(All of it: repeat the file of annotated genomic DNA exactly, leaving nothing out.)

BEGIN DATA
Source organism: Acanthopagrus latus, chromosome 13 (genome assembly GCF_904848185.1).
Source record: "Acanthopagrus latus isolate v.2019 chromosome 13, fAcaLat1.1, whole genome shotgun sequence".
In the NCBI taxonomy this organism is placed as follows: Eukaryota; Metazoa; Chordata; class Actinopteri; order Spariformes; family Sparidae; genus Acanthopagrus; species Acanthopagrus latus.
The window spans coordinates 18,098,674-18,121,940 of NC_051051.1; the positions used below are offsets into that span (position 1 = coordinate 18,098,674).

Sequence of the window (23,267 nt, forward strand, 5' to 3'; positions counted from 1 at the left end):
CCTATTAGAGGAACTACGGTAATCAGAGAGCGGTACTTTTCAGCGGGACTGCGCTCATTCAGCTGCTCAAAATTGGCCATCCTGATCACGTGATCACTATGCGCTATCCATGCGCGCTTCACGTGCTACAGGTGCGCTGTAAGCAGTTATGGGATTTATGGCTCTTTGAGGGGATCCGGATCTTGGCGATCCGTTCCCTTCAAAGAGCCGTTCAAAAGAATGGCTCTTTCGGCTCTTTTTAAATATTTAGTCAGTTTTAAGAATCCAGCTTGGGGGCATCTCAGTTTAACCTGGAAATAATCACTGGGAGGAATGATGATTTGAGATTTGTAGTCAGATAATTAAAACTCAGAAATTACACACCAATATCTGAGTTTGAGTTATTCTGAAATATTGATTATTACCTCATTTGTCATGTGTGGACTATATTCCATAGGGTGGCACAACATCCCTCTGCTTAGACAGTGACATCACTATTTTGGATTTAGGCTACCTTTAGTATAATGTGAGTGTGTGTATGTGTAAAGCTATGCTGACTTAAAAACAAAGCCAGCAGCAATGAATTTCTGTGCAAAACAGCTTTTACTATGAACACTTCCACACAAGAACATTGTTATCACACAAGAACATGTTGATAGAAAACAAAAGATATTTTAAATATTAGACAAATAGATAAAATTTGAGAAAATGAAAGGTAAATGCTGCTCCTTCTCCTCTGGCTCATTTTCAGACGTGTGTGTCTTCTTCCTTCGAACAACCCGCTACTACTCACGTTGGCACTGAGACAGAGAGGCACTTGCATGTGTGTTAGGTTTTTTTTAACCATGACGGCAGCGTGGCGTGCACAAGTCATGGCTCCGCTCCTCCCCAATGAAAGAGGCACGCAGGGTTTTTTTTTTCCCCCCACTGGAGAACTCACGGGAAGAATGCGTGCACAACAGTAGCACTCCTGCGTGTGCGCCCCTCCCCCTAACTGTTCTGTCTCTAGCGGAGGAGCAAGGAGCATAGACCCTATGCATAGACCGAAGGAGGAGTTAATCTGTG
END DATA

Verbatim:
Source organism: Acanthopagrus latus, chromosome 13 (genome assembly GCF_904848185.1).
Source record: "Acanthopagrus latus isolate v.2019 chromosome 13, fAcaLat1.1, whole genome shotgun sequence".
In the NCBI taxonomy this organism is placed as follows: Eukaryota; Metazoa; Chordata; class Actinopteri; order Spariformes; family Sparidae; genus Acanthopagrus; species Acanthopagrus latus.
The window spans coordinates 18,098,674-18,121,940 of NC_051051.1; the positions used below are offsets into that span (position 1 = coordinate 18,098,674).

Sequence of the window (23,267 nt, forward strand, 5' to 3'; positions counted from 1 at the left end):
CCTATTAGAGGAACTACGGTAATCAGAGAGCGGTACTTTTCAGCGGGACTGCGCTCATTCAGCTGCTCAAAATTGGCCATCCTGATCACGTGATCACTATGCGCTATCCATGCGCGCTTCACGTGCTACAGGTGCGCTGTAAGCAGTTATGGGATTTATGGCTCTTTGAGGGGATCCGGATCTTGGCGATCCGTTCCCTTCAAAGAGCCGTTCAAAAGAATGGCTCTTTCGGCTCTTTTTAAATATTTAGTCAGTTTTAAGAATCCAGCTTGGGGGCATCTCAGTTTAACCTGGAAATAATCACTGGGAGGAATGATGATTTGAGATTTGTAGTCAGATAATTAAAACTCAGAAATTACACACCAATATCTGAGTTTGAGTTATTCTGAAATATTGATTATTACCTCATTTGTCATGTGTGGACTATATTCCATAGGGTGGCACAACATCCCTCTGCTTAGACAGTGACATCACTATTTTGGATTTAGGCTACCTTTAGTATAATGTGAGTGTGTGTATGTGTAAAGCTATGCTGACTTAAAAACAAAGCCAGCAGCAATGAATTTCTGTGCAAAACAGCTTTTACTATGAACACTTCCACACAAGAACATTGTTATCACACAAGAACATGTTGATAGAAAACAAAAGATATTTTAAATATTAGACAAATAGATAAAATTTGAGAAAATGAAAGGTAAATGCTGCTCCTTCTCCTCTGGCTCATTTTCAGACGTGTGTGTCTTCTTCCTTCGAACAACCCGCTACTACTCACGTTGGCACTGAGACAGAGAGGCACTTGCATGTGTGTTAGGTTTTTTTTAACCATGACGGCAGCGTGGCGTGCACAAGTCATGGCTCCGCTCCTCCCCAATGAAAGAGGCACGCAGGGTTTTTTTTTTCCCCCCACTGGAGAACTCACGGGAAGAATGCGTGCACAACAGTAGCACTCCTGCGTGTGCGCCCCTCCCCCTAACTGTTCTGTCTCTAGCGGAGGAGCAAGGAGCATAGACCCTATGCATAGACCGAAGGAGGAGTTAATCTGTG